Brazil’s Supreme Court on Friday rejected a last-ditch attempt by President Dilma Rousseff to halt the impeachment process against her, clearing the way for a key vote in the Congress.
Justices refused a request for an injunction against proceedings that the government lawyer called “Kafkaesque” and said amounted to denying Rousseff the opportunity to defend herself against allegations of illegally fudging government budget numbers to boost her re-election chances in 2014.
The 7-3 ruling in an emergency Supreme Court session that began late Thursday and went well past midnight in the capital Brasilia paved the way for Sunday’s vote by the lower house of Congress, which is due to decide whether to send Rousseff to an impeachment trial.
In an atmosphere of maximum drama and tension in Latin America’s largest country and economy, debate in the lower house begins later Friday leading up to the vote on Sunday.
If the vote passes on Sunday, the Senate will have authority to open a trial against Rousseff. If the Senate finds her guilty with another two-thirds vote, she would be forced from office.
That leaves Brazil’s Vice President Michel Temer closing in on the interim presidency, as required under the constitution should Rousseff be suspended or removed from office.
Temer and Rousseff always made an awkward couple. As head of the PMDB centrist party, Temer represented the biggest force in leftist Rousseff’s shaky coalition.
For years, the PMDB played that kingmaker role and it worked. But in March, the party voted to quit the government and go into opposition, supporting the rush to impeach Rousseff.
The 75-year-old lawyer has a low profile for someone in such a lynchpin position at the top of Latin America’s biggest country and economy.
A constitutional scholar, he is perhaps best known to voters for having a 32-year-old former beauty contestant as a wife.
But now, with his boss possibly sliding toward political oblivion, Temer appears hungry to take himself and his party out of the shadows.
In fact Rousseff accuses him of manipulating the impeachment proceedings to rise to the top, calling him a “conspirator.”
Temer, seen as a master operator in the snakepit of Brasilia’s Congressional politics, initially played his cards cautiously.
For months he made his displeasure at Rousseff known, sending a letter in December where he complained of feeling undervalued as “a decorative vice president.”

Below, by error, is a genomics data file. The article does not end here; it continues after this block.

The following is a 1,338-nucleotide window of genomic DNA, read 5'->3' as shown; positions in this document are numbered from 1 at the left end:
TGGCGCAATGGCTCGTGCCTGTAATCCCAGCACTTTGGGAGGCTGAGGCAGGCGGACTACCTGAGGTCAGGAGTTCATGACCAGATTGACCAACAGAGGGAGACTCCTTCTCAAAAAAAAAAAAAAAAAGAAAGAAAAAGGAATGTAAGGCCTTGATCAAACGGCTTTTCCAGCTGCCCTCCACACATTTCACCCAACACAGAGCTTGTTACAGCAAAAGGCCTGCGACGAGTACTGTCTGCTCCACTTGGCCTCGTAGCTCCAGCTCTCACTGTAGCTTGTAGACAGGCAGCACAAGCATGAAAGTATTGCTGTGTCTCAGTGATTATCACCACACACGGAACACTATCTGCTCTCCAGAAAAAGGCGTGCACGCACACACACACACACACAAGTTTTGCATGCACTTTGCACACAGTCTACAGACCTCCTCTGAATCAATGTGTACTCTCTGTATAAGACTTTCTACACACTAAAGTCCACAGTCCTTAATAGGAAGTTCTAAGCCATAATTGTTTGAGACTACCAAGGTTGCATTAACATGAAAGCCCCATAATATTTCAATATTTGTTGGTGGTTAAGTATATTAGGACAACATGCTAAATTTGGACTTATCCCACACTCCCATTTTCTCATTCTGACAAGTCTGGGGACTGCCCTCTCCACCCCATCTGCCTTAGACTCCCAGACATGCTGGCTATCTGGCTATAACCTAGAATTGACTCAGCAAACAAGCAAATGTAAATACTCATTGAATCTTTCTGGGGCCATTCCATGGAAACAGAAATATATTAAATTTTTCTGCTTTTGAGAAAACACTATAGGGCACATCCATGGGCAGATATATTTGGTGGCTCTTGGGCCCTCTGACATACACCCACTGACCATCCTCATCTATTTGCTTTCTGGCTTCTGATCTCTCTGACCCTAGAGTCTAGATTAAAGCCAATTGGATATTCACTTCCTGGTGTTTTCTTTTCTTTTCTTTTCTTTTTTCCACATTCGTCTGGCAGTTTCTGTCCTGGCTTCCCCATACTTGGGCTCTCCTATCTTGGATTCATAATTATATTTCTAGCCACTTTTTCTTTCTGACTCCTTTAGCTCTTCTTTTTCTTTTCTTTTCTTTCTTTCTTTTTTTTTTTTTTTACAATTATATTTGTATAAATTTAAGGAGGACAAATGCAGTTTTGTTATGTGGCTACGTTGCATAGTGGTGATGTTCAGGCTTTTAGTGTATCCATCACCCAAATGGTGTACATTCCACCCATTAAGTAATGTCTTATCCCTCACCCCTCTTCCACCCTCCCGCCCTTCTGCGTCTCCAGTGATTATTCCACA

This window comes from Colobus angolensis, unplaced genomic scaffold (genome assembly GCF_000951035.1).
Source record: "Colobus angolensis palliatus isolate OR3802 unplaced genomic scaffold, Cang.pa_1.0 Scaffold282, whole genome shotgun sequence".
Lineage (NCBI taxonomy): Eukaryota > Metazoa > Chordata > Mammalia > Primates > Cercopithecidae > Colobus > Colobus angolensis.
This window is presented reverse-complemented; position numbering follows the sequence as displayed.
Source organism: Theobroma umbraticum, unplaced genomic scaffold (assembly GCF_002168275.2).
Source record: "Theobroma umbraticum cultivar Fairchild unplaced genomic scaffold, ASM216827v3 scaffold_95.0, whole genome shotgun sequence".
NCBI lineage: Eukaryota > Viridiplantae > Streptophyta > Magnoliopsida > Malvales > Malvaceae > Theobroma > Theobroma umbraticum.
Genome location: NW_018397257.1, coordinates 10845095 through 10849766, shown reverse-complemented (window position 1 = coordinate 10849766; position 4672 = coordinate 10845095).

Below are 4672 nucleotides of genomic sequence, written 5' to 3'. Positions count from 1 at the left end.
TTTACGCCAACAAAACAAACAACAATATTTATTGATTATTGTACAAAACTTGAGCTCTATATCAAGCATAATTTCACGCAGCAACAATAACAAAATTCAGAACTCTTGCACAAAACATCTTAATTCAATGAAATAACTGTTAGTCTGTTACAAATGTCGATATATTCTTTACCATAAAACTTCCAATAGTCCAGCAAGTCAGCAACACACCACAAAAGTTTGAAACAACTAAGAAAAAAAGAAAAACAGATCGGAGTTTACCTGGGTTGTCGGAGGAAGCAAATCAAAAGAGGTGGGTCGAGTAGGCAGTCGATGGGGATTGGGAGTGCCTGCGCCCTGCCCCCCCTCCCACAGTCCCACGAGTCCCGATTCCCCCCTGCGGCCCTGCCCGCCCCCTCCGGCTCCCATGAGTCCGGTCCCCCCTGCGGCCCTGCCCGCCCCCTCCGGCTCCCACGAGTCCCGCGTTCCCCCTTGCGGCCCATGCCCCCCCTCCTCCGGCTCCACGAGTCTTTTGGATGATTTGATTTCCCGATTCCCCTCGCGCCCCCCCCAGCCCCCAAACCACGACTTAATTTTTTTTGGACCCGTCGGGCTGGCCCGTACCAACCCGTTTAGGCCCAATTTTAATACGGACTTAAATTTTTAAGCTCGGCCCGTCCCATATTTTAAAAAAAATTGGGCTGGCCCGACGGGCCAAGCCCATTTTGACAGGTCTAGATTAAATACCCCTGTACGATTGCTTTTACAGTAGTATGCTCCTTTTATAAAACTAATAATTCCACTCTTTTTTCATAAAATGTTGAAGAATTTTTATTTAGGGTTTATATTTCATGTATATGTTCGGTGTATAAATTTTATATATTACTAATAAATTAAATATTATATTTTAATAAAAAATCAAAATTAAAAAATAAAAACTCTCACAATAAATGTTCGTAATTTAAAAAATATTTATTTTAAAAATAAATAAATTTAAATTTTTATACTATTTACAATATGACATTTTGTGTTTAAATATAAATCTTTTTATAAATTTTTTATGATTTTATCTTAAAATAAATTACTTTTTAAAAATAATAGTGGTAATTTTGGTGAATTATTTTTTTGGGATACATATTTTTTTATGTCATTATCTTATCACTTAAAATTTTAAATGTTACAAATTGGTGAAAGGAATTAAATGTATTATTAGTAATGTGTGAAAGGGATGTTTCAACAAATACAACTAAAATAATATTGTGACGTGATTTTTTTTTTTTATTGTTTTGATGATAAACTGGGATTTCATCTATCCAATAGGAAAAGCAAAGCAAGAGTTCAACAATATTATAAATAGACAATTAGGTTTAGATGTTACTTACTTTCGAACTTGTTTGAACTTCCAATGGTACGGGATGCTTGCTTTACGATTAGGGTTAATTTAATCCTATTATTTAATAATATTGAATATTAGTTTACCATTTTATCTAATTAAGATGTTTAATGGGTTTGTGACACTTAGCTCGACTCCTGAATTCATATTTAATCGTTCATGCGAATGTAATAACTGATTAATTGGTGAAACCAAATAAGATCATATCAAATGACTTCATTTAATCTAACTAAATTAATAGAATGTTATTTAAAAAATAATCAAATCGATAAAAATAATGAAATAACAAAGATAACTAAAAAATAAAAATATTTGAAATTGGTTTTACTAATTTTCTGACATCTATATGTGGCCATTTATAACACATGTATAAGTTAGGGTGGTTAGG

But he was careful to stay on the fence, even as other PMDB members openly attacked Rousseff and pushed ahead the impeachment momentum.
Occasionally, he let the mask slip, publishing a document in October called “A bridge to the future” in which he criticized “excesses” in government policies.
But while lower-level supporters liked to refer to him as “President Temer,” he insisted he had no ambitions, except perhaps at the next scheduled elections in 2018.
Finally last month Temer came out into the open, calling on the PMDB to abandon the government and go into opposition.
But nothing was as brazen as the leaking Monday of an audio recording where he practices the speech he’d give if he replaces Rousseff.
“We are living in strange and worrying times, times of a coup and pretending and treachery,” Rousseff said. “Yesterday they used the pretense of a leak to give the order for the conspiracy.”
For such a colorless, backroom wheeler and dealer, Temer has a surprising side.
Not only is he married to a woman less than half his age, but this is his third marriage. He has five children born across four decades.
Nor is he the stuffed suit that he might appear on television. In addition to a highly regarded work on constitutional law, this child of Lebanese immigrants has authored a book of poetry.
He has served three times as speaker of the lower house of Congress and has been president of the PMDB for 15 years.
Temer does not apologize for his dour manner, telling Piaui magazine in 2010 that joking is not his thing. “I don’t know how to do this. If I tried, it would be a disaster.”
That persona may account for his rock-bottom popularity -- he would get just one percent of the vote in a presidential race against other leading figures, according to a recent Datafolha poll.
Becoming interim president because of a Rousseff impeachment would be one way for the kingmaker to become king.